Response #6b – An invasion will generate untold instabilities that will haunt us for generations. Richard Falk, “Opposition to War Against Iraq,” The Transnational Foundation for Peace and Future Research,” Sept. 20, 2002 – http://www.transnational.org
    “…. [the] side-effects that should give pause to the war-makers in Washington: an Islamic coup in Pakistan leading to a regional war with India in which both sides have nuclear weapons; escalating oil prices triggering a world depression; civil strife in the Middle East, with anti-West regime changes in Saudi Arabia and Egypt; an inter-civilizational holy war between Islam and the West (which would amount to an unintended endorsement of Osama bin Laden’s approach to world history!); and possibly most serious of all, a loss of international support for the struggle against the persisting al Qaeda threat, which should remain the overriding security concern of the White House.”
    Response #6c – The experience so far in Afghanistan does not provide much confidence for what awaits the Iraqi people. -Institute for Public Accuracy – “Detailed Analysis of Bush’s Oct. 7 Speech”
    Bush: The lives of Iraqi citizens would improve dramatically if Saddam Hussein were no longer in power, just as the lives of Afghanistan’s citizens improved after the Taliban.
    Toensing: “Given what is known about the return of warlordism and chaos to Afghanistan — not to mention the fiction that Afghan women have all thrown away their burqas — this is a debatable proposition, and indicative of the administration’s lack of interest in rebuilding Afghanistan. Why would Iraq be any different?”

    VII. A seventh justification from the Bush Administration for an invasion of Iraq is that we can “afford” it.

    Response #7a – $269 billion? For a war based on such flimsy reasons? -William Neikirk, “Critics of War Point to Costs,” Chicago Tribune, Nov. 4, 2002
    In a detailed estimate, the Congressional Budget Office differed from Lindsey’s prediction of a $100 billion to $200 billion cost. The CBO said it would cost as much as $13 billion to redeploy U.S. troops in Iraq; up to $9 billion a month to fight the war itself; as much as $7 billion to send the troops back home; and up to $4 billion a month to occupy Iraq…. A war lasting two months with a five-year occupation, in other words, could cost as much as $269 billion.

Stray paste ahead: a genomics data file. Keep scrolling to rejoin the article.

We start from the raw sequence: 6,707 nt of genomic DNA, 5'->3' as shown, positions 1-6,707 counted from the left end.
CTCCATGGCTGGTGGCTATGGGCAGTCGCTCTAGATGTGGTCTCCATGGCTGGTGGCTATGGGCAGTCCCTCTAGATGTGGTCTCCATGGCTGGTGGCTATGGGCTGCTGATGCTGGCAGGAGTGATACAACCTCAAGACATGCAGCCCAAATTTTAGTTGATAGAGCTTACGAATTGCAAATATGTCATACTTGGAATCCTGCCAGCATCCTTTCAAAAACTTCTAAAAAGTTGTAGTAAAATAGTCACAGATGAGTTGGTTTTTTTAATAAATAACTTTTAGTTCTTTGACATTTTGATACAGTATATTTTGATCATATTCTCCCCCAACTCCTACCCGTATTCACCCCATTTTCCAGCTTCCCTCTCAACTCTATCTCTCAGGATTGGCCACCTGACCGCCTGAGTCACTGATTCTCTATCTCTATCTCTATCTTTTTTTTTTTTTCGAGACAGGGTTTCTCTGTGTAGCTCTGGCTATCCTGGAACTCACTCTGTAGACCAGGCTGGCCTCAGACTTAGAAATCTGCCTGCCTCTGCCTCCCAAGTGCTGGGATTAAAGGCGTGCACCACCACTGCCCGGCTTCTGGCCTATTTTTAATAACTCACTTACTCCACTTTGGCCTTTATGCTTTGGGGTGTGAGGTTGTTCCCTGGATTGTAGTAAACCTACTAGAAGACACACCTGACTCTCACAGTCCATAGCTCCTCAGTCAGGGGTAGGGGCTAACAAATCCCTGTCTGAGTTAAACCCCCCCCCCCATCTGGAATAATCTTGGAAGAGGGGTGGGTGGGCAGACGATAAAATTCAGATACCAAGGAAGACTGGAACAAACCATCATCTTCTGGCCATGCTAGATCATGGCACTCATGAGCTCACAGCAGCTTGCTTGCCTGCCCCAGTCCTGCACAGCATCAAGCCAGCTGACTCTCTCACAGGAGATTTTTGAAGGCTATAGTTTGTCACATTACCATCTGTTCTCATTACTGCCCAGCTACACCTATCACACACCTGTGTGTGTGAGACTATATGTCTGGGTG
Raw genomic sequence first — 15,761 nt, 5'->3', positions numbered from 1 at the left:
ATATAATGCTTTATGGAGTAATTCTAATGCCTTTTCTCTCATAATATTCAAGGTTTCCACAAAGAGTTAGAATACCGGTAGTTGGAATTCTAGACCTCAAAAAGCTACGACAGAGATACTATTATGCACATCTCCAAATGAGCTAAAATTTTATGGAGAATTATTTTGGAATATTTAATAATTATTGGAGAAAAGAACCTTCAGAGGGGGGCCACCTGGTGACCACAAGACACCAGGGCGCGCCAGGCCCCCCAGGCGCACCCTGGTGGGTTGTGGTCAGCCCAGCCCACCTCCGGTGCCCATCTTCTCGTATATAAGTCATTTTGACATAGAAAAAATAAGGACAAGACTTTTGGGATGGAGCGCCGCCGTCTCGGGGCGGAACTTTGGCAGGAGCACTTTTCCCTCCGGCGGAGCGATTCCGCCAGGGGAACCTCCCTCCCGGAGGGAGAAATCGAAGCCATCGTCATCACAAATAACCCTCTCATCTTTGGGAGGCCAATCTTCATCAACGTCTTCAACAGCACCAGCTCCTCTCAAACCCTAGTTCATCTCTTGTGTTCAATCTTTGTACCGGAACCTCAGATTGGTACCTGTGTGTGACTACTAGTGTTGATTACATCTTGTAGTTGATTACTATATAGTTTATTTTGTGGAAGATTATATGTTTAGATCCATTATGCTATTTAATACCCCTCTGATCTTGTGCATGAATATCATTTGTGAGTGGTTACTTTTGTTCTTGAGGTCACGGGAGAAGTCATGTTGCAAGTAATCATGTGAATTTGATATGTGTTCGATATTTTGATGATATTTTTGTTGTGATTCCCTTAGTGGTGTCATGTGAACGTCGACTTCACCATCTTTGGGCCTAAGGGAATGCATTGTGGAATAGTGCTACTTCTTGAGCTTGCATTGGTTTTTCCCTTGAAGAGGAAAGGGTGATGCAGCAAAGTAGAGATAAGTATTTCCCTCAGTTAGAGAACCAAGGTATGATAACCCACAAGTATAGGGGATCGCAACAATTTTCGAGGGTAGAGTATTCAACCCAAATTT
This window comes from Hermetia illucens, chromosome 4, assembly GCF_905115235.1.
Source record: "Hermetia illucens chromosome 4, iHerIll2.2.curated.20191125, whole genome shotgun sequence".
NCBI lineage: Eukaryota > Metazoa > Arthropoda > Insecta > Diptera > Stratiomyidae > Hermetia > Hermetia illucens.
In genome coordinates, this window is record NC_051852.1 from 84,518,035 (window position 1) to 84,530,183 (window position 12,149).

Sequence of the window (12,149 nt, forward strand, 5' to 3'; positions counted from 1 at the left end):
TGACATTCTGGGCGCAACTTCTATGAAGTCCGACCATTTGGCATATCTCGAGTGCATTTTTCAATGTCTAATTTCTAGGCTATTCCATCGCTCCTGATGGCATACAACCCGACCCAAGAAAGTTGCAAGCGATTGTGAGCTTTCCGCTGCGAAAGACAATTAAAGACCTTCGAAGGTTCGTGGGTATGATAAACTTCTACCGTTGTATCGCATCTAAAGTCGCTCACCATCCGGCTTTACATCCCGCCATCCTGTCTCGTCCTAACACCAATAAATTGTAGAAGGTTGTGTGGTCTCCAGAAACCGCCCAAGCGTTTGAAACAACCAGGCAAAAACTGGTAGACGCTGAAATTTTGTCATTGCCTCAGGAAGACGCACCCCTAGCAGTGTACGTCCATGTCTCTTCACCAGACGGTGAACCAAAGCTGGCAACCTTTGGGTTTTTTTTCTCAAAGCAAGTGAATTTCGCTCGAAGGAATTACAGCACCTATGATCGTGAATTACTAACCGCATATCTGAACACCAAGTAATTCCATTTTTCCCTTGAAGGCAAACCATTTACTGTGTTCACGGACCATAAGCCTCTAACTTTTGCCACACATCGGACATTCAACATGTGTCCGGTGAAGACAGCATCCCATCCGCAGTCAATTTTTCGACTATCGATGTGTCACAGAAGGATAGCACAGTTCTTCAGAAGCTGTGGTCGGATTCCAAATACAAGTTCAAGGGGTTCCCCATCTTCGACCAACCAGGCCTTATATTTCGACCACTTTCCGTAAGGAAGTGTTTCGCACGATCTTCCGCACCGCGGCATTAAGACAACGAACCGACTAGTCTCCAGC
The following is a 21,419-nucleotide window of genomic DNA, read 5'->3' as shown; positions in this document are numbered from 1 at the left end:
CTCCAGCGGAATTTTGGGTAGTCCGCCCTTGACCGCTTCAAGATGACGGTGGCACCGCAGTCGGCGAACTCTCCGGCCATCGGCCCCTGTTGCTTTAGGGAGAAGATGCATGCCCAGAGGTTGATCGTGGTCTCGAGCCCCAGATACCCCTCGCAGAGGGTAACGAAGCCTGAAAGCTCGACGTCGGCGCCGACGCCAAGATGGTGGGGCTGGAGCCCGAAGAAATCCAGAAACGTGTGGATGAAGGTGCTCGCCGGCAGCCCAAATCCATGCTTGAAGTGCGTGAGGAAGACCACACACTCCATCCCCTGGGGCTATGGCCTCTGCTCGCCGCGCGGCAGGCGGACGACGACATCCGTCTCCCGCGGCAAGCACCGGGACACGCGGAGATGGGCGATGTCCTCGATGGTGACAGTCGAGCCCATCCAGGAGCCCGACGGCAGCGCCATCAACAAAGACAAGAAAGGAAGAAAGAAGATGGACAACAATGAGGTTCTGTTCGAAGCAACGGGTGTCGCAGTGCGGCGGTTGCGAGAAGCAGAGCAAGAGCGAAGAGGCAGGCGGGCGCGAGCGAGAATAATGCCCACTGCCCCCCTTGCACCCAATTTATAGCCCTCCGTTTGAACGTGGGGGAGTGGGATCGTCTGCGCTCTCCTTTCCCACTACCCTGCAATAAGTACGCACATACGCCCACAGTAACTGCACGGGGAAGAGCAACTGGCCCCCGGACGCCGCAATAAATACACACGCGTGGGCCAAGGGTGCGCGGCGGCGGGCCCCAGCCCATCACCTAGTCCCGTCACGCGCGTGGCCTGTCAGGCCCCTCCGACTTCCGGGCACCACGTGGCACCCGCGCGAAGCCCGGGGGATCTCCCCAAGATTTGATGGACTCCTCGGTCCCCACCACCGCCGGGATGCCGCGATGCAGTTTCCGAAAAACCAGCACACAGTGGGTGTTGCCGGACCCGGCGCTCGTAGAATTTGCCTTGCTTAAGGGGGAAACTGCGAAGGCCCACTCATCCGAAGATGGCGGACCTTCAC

Response #7b – Why risk so many American lives? Can we afford to lose U.S. troops in an unnecessary war and have tens of thousands return with wounds and illnesses that may affect them for the rest of their lives?

    There are various estimates of how many U.S. troops will be deployed in this planned war. One estimate indicates there will be 250,000 troops engaged in the assault on Iraq. Some estimates suggest the number could be larger than 250,000, even as high as 500,000. Americans have not, in these numbers, been involved in a war since the Vietnam War. As of this time, there seems to be little likelihood that, with the exception of Britain, other countries from the Middle East or anywhere else in the world will commit soldiers to the anticipated war. Out troops alone will suffer the effects of the Bush Administration driven war policy. We don’t know how many U.S. soldiers will die or become casualties, but there will be some – perhaps in the hundreds, perhaps in the thousands. About 150,000 troops from the first Gulf War have since received partial or total disability benefits from the V.A. Will this happen again?

    Response #7c – The “war” will help to provide a further rationale for the Bush Administration to raise military spending and selectively reduce revenues for pressing domestic programs. Rising deficits will provide further justification for reduced spending on important domestic programs.

    -Distorted government spending priorities – Correspondent James Dao details the proposed dramatic increase in military spending in an article of February 2, 2002, for the New York Times. “In a military buildup rivaling that of the Reagan era, the Bush administration will call for increasing the Pentagon’s yearly budget by $120 billion over the next five years, to $451 billion in 2007, according to Defense Department documents.” Given the large and growing budget deficit this year, and anticipated for the next few years, spending on the war will drive the deficits higher and reduce support for a host of important existing and potential domestic programs. This situation will loom poorly for those Democrats who have some interest in job creation, the child care crisis, the continuing inequities in the public school system and the inadequate role of the federal government, protecting Social Security and Medicare (and other health care reforms), and so forth.
    -A rising federal budget deficit – Ross Finley, “Financing a U.S. War on Iraq Stirs Anxiety,” Yahoo!News, Sept. 22, 2002.
    “Government spending is sharply on the rise and expectations are for poor income tax receipts next year owing to capital losses from the stock market rout. Even without a war on Iraq, it is highly likely the budget deficit for the next fiscal year, which begins in October, will be higher than the $165 billion White House estimate for fiscal 2002.”

    • Too bad you did not summarize your piece above. Someone might have actually read it. As it is, one falls asleep after the first six paragraphs.

  9. I seem to recall that the U.S. Department of State’s internal intelligence office similarly concluded that Iraq had no nuclear program.

    • You are correct, Joe. The State Department’s Bureau for Intelligence and Research (INR) has a sterling reputation for intelligence analysis. INR did not hop on board the WMD bandwagon and registered skepticism from the beginning.